There hasn’t been as much fan-fare around Yohan Ferrant’s do-nothing method, and I couldn’t find an original posting from him, just a lot of chatter about it on baking blogs. So, I checked out his Instagram feed, and finally came across a reel of him demonstrating how to make it. I’m listing the ingredients, but not a lot of detailed instructions, because, well, there aren’t any! Just mix, rest and bake!
Place a bowl on your scale and add ingredients in the order listed below.
90g sourdough starter (levain)
350g flour (I used 325g bread flour + 25g whole wheat flour)
Mix with the handle of a wooden spoon, scrape sides down, flatten with wet fingertips, then cover and let rest for 12 ~ 24 hours, or until doubled in size and bubbly on top. The temperature of the room makes a difference, if it is 70 degrees, or thereabouts, it should take about 14 hours.
I like to put the dough into a straight-sided container, because then it is easier to tell when it has doubled in size.
Shape dough by lifting a side, stretching it out a bit and folding it over. Flip it, then round it into a ball. I let mine rest overnight in the fridge, because I was ready for bed.
.He puts his directly in the baking receptacle , then straight into a pre-heated oven. Bake at 450 for 20 minutes, then 20 more uncovered.
ITALY: Made with a focaccia dough, and not baked until it’s fully risen, this potato pizza is delicious anytime. It makes for a great snack, is a nice accompaniment to a dinner salad, or you can put a fried egg on top, and call it breakfast.
Step 1: Prepare the dough
30ml olive oil
370g bread flour
1 tsp salt
1/8 tsp sugar
1-1/4 tsp yeast
1/2 tsp dried Italian herbs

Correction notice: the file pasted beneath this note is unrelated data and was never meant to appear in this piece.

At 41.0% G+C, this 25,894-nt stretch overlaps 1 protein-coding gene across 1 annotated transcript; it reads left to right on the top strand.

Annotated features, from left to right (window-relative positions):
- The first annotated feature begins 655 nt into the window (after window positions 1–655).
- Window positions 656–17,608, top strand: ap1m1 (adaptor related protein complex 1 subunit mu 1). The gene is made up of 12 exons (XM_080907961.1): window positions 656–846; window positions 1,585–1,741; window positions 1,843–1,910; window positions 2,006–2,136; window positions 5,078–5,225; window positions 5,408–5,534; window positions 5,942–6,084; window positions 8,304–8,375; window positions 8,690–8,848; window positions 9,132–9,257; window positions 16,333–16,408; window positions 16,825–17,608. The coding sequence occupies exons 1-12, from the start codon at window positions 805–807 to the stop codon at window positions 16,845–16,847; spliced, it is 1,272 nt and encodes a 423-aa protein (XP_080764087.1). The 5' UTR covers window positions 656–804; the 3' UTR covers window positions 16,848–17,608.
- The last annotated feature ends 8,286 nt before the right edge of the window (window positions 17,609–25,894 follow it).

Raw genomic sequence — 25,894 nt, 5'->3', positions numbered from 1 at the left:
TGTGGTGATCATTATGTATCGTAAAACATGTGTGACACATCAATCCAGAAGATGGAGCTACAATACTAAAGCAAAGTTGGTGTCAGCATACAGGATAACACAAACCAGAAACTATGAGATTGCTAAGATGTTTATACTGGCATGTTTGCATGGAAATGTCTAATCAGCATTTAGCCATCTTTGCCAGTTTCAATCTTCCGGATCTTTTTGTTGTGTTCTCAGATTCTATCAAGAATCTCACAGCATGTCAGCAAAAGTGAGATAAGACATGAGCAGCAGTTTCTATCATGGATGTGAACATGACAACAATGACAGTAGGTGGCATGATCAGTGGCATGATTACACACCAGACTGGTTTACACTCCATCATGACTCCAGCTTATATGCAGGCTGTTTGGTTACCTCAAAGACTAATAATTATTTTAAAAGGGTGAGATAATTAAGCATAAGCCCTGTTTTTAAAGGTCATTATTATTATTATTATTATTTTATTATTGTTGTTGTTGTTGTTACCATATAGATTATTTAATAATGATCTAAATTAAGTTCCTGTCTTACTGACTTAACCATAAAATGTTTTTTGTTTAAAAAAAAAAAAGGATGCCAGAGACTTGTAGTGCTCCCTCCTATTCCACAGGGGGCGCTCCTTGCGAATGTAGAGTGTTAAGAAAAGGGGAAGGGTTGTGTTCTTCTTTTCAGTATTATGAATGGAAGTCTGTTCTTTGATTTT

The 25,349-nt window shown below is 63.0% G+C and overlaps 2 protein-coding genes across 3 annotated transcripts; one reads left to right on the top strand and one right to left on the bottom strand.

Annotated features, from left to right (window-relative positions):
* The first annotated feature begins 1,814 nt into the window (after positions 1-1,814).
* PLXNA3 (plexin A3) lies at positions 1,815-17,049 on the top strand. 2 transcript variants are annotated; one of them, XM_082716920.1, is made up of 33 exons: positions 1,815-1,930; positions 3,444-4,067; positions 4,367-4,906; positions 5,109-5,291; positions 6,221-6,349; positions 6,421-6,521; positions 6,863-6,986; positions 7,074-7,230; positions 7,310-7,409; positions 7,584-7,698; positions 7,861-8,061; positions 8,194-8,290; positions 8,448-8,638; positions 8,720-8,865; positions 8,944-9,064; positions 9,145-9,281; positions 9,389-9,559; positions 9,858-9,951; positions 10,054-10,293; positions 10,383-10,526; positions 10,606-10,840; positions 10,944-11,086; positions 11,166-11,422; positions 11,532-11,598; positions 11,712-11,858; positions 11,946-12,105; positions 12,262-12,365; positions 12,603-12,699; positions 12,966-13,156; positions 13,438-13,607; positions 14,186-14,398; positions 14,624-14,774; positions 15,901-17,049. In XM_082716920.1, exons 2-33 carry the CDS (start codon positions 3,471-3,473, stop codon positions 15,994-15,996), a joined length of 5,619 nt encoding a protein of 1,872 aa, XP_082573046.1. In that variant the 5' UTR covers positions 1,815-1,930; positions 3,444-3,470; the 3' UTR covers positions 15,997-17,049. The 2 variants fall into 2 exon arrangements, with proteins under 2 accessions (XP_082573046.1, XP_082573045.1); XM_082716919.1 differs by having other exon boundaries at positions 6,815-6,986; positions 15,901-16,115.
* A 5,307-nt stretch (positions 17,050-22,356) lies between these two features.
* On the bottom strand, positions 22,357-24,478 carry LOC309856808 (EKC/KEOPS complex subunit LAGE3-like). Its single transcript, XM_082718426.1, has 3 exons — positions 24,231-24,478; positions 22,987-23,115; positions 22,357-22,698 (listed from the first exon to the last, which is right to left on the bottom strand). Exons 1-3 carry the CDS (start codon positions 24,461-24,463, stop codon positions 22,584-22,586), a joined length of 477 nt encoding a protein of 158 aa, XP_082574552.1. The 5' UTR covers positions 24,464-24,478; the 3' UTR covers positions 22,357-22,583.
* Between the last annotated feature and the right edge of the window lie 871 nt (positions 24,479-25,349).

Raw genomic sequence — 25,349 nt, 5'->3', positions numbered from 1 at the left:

Mix the olive oil together with the water.
Measure the flour, yeast, salt, sugar and herbs into the bowl of a stand mixer. Whisk to combine.
Place bowl in machine, add the water/oil mixture, and with the paddle attachment, mix on low speed until all the ingredients are mixed together. Remove paddle attachment, and et rest for 15 minutes. You can get the dough off of the paddle with wet fingers.
With the dough hook, mix on medium-low speed for 5 minutes, or until the dough starts to clear the sides of the bowl, and sticks to the dough hook in one piece. If it’s too runny, you can add some flour — just 1 tablespoon at a time though, and no more than 2!
Use a dough scraper to remove it from the mixing bowl and into a large oiled bowl. Cover and let proof overnight in the fridge.
STEP2: Shape dough
Next day, empty dough out into a well oiled 7″ x 9″ rectangle baking dish or 10″ cast iron skillet.
Press fingertips in dough then sprinkle with olive oil.
Let the dough rise at room temperature for 2 to 3 hours, or until it fills the pan.
Preheat oven to 425, and prepare potatoes
STEP 3: Prepare potatoes
1 lb potatoes, sliced paper thin (preferable Yukon gold)
2 shallots, sliced paper thin
2 Tbsp dried Italian herbs
1 Tbsp garlic powder
1 tsp salt
black pepper to taste
1/2 tsp chili flakes
1 cup olive oil
Place potatoes and shallots in a medium bowl.
Add herbs and oil and mix well to combine.
STEP 4: Bake
Add potatoes and shallots to the dough.
Bake for 30-35 minutes, until potatoes start to brown on the sides.
Making focaccia with sourdough and everything bagel seasoning gives it just a little more umph, both in texture and flavor. If you don’t have a starter on hand, check out Week 9: Focaccia and/or Week 33: Winemaker’s Foaccia made with grapes.